Association and linkage analysis:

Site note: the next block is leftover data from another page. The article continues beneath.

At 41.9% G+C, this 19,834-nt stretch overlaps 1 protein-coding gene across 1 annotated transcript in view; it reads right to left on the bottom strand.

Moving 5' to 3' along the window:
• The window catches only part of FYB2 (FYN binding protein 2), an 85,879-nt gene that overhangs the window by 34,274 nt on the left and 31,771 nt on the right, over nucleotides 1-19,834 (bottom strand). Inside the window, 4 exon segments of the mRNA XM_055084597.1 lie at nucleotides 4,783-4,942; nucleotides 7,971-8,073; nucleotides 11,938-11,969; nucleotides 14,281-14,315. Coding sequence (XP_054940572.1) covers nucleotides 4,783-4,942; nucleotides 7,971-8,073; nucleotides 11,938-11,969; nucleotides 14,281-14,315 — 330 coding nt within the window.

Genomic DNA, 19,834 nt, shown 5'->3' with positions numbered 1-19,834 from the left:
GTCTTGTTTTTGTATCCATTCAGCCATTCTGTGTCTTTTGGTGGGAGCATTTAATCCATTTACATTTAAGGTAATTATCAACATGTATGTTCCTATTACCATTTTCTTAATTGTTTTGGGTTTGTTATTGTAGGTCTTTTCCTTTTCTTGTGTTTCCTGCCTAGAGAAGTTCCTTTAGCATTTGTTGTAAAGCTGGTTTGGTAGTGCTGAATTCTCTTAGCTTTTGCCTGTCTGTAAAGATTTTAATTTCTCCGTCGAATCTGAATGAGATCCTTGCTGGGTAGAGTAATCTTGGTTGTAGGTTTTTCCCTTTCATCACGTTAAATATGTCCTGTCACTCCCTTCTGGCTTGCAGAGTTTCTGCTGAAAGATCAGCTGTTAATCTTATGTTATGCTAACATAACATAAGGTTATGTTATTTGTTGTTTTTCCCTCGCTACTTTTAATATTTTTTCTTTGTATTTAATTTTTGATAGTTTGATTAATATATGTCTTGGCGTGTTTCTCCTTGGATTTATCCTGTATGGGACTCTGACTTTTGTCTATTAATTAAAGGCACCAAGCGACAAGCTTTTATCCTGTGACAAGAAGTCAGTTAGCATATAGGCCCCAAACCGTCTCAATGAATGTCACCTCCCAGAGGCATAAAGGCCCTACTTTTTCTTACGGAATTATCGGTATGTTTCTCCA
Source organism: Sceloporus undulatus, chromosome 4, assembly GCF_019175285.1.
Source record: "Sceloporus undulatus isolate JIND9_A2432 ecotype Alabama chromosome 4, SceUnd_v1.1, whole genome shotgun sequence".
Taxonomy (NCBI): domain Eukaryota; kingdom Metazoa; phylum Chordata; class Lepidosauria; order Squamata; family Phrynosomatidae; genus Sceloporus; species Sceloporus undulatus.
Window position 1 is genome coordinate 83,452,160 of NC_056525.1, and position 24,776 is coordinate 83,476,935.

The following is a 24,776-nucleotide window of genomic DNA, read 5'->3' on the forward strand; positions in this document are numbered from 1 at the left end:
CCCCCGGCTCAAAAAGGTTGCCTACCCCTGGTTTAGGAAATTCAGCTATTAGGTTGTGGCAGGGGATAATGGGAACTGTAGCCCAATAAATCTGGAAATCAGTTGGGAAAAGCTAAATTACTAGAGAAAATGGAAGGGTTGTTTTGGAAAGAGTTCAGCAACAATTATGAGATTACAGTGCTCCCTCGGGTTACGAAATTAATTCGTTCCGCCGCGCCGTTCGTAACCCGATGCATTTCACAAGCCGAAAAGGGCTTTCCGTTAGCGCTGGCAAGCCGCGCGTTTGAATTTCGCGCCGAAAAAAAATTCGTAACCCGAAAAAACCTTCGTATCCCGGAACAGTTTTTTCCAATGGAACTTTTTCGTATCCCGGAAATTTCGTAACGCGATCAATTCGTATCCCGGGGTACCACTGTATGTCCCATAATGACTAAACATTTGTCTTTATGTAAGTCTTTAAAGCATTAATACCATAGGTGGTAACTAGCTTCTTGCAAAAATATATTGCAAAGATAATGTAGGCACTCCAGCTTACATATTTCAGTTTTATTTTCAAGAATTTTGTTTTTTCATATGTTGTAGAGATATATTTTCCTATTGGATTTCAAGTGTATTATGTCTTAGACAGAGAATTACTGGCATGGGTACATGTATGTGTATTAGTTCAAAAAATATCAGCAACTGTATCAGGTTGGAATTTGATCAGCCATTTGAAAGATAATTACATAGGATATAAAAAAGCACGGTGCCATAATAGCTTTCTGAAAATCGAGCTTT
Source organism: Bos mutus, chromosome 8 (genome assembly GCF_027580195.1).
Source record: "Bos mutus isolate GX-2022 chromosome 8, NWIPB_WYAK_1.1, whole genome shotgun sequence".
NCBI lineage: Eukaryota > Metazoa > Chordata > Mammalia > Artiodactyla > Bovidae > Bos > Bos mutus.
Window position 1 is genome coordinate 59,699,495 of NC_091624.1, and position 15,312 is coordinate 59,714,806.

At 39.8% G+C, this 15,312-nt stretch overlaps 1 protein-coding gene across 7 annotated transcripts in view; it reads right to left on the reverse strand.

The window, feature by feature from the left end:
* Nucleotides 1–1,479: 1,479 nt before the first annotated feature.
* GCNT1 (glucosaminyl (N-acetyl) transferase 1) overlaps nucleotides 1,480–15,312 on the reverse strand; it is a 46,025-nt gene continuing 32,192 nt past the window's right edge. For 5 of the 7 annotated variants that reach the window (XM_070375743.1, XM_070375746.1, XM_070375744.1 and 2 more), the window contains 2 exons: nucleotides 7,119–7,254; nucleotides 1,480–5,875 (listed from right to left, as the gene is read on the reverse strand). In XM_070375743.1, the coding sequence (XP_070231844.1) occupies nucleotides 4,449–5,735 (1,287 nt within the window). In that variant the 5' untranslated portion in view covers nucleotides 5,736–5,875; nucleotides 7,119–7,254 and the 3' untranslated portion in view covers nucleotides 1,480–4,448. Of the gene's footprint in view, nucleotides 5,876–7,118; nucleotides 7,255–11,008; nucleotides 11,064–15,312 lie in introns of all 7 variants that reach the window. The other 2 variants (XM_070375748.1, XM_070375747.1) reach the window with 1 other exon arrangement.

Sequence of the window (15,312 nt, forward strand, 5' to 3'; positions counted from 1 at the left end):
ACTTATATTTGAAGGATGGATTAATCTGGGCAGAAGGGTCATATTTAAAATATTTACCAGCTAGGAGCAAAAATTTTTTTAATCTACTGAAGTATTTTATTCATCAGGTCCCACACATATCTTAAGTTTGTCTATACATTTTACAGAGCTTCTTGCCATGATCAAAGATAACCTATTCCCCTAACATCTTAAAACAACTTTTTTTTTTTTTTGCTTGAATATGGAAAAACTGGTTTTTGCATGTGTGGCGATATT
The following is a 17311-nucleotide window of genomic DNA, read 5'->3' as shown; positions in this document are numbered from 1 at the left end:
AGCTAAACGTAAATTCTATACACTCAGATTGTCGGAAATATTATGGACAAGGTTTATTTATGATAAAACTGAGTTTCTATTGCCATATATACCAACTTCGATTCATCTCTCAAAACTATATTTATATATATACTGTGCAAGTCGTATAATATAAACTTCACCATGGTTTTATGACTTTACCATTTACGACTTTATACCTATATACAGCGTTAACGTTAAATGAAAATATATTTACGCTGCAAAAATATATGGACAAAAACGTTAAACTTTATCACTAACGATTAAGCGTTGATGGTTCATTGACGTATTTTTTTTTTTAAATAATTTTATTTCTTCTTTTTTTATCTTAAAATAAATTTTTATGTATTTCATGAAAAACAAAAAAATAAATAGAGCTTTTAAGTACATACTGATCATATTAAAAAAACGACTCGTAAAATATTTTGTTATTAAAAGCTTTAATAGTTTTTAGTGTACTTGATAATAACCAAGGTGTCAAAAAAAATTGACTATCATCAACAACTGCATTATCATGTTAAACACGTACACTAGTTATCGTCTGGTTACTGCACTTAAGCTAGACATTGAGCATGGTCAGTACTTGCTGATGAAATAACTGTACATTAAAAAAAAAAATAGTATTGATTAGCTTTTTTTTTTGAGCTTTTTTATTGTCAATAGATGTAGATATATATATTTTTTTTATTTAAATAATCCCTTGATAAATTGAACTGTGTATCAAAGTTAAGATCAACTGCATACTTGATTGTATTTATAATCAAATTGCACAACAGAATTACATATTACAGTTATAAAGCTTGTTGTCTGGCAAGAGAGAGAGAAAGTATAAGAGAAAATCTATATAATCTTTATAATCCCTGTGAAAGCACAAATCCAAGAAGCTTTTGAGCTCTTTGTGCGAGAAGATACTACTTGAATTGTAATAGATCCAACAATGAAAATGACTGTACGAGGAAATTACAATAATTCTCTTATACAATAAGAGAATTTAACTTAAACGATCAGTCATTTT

In the presence of genetic marker data, different statistical tests are used to identify eQTL within populations and/or families (approaches for dealing with admixed or multi-population study designs are not covered in this review). Generally, the expression trait is assumed to be additive where each allele contributes equivalently. For population data, the most commonly used approach is a single-marker to single-trait linear or non-parametric regression; this analysis can be performed by statistical packages like R or statistical genetics tools such as PLINK (Purcell et al., 2007). For family data, linkage approaches based on inferring identity-by-descent (IBD) or linkage maps among family members are applied. Such a test can be conducted among all sib-pairs (Haseman and Elston, 1972) or all available family members (Amos, 1994). Many linkage analysis tools such as MERLIN (Abecasis et al., 2002) and SOLAR (Almasy and Blangero, 1998) can perform such analysis. For mixed designs, where data are composed of many nuclear families, transmission disequilibrium tests can be applied using tools like QTDT (Abecasis et al., 2000). However, each study design and associated statistical test has different advantages and limitations – association tests are powerful for detecting and localizing eQTL for common variants whereas linkage analyses cannot well localize variants but can identify intervals harboring rare eQTL.